(Scapula movement video) https://www.youtube.com/watch?v=3VygGuBObVc

This movement is caused by the force couple of the middle and lower traps (abduction) and serratus anterior with teres minor (upward rotation). The scapula is seated above the posterior thorax cavity and held in place by the rhomboid group, trapezius, and upper border of the latissimus dorsi. Scapular movement has to occur at a specific point in the shoulder range, and the muscles surrounding the scapula play a part in stabilizing the shoulder as well. Commonly, strength and coordination deficiencies are seen surrounding the scapula which leads to range of motion restrictions and subsequent compensations in other movement patterns.

Flexion vs. Scaption: Moving in Different Planes

As you’re reading this article, raise your arm up overhead (if people look at you funny, tell them the article told you to do it). If you raised your arm right in front and overhead, that is considered forward flexion. Lifting wise, this correlates to presses and jerks. If you were to raise your arm out to the side and then overhead, this is considered abduction (think lateral shoulder raises). If you move in a plane right in between forward flexion and abduction, this is considered scaption or the scapular plane. This is roughly where the snatch receiving position is for most people. All of the mechanics discussed above occur in both movements, however, result in different arm positioning. In forward flexion, the line of force (or direction where load/weight is transferred) is straight down the arm and has slightly higher flexibility demands to reach completely overhead. Conversely, with scaption, the line of force is more at an angle. This is more advantageous when the angle is in line with the scapula, especially when it comes to accepting load overhead. In the snatch or its pressing variations, in most cases, it is the most secure position to press from at that angle. However, more weight is typically lifted in jerk or push press because the trunk support is better suited for pressing. As discussed above there are many factors that go into both movements and any overhead reaching/lifting, but there are nuances that make them different. And they should be trained differently as well. In the next installment, we’ll take a look at how to take care of our shoulders, train them more effectively, and take your lifting to the next level.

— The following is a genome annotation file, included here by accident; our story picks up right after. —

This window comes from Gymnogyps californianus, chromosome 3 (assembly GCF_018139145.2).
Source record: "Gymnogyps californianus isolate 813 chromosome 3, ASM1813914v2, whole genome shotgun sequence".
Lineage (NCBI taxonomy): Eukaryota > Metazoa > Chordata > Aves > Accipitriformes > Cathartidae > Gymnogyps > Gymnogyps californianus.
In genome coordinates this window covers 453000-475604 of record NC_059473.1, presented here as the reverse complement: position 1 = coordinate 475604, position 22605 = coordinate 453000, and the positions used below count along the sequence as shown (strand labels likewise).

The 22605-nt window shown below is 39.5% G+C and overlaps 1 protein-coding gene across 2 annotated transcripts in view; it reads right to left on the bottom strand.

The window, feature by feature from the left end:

Stay strong and move well friends!

Josh

About Me Blurb:

Josh Walters is a physical therapist, barbell junkie, music enthusiast, and part time foodie from Albany, Oregon. His sports and training background spans 10+ years including high school football and track, powerlifting, bodybuilding, CrossFit, and Olympic weightlifting. He trains out of Crossfit Train in Corvallis, Oregon as a 105+ kg weightlifter when he is not working with patients at Samaritan Community Hospital. Most of his philosophy in training and treatment is evidence informed, but effectively practical. Currently, he is working on finishing his sports medicine certifications, coaching credentials, and partnering with local community projects. Find him on social media here: